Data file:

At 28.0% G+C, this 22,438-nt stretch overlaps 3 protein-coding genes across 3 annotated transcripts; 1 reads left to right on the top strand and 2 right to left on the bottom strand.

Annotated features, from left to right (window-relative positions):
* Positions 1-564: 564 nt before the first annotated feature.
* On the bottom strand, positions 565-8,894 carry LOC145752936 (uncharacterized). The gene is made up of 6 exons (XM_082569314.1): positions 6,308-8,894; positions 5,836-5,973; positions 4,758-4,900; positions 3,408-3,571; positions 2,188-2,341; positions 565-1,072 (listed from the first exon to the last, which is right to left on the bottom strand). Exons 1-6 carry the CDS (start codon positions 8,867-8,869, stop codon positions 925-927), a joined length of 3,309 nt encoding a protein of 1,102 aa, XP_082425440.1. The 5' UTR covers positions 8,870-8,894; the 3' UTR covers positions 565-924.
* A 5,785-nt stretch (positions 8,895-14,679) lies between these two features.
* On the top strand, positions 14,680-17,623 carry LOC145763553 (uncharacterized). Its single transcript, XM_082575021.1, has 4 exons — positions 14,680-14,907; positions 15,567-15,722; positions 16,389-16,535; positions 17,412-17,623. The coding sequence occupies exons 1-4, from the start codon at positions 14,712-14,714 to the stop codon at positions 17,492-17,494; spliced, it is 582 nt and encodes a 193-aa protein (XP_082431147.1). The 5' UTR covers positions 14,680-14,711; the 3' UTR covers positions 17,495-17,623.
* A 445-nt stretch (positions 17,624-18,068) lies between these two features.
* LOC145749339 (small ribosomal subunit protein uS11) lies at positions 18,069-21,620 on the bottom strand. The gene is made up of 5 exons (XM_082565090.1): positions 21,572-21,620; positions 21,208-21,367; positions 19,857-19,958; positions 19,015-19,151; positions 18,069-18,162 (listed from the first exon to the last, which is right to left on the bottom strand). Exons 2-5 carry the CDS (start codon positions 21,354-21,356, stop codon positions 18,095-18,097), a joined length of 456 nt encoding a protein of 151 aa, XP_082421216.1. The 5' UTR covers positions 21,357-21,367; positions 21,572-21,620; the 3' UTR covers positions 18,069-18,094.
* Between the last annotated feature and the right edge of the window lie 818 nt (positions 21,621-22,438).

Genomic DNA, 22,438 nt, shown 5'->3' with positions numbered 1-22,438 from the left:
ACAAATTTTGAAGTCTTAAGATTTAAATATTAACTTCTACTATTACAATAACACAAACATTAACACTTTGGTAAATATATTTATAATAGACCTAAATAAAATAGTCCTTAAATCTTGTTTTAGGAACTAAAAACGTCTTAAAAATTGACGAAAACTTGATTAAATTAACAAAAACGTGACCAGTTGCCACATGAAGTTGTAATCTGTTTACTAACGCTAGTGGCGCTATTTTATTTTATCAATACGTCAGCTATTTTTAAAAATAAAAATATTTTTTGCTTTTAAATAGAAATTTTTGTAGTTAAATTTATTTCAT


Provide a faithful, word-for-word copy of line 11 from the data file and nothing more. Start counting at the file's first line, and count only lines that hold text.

ACAAATTTTGAAGTCTTAAGATTTAAATATTAACTTCTACTATTACAATAACACAAACATTAACACTTTGGTAAATATATTTATAATAGACCTAAATAAAATAGTCCTTAAATCTTGTTTTAGGAACTAAAAACGTCTTAAAAATTGACGAAAACTTGATTAAATTAACAAAAACGTGACCAGTTGCCACATGAAGTTGTAATCTGTTTACTAACGCTAGTGGCGCTATTTTATTTTATCAATACGTCAGCTATTTTTAAAAATAAAAATATTTTTTGCTTTTAAATAGAAATTTTTGTAGTTAAATTTATTTCAT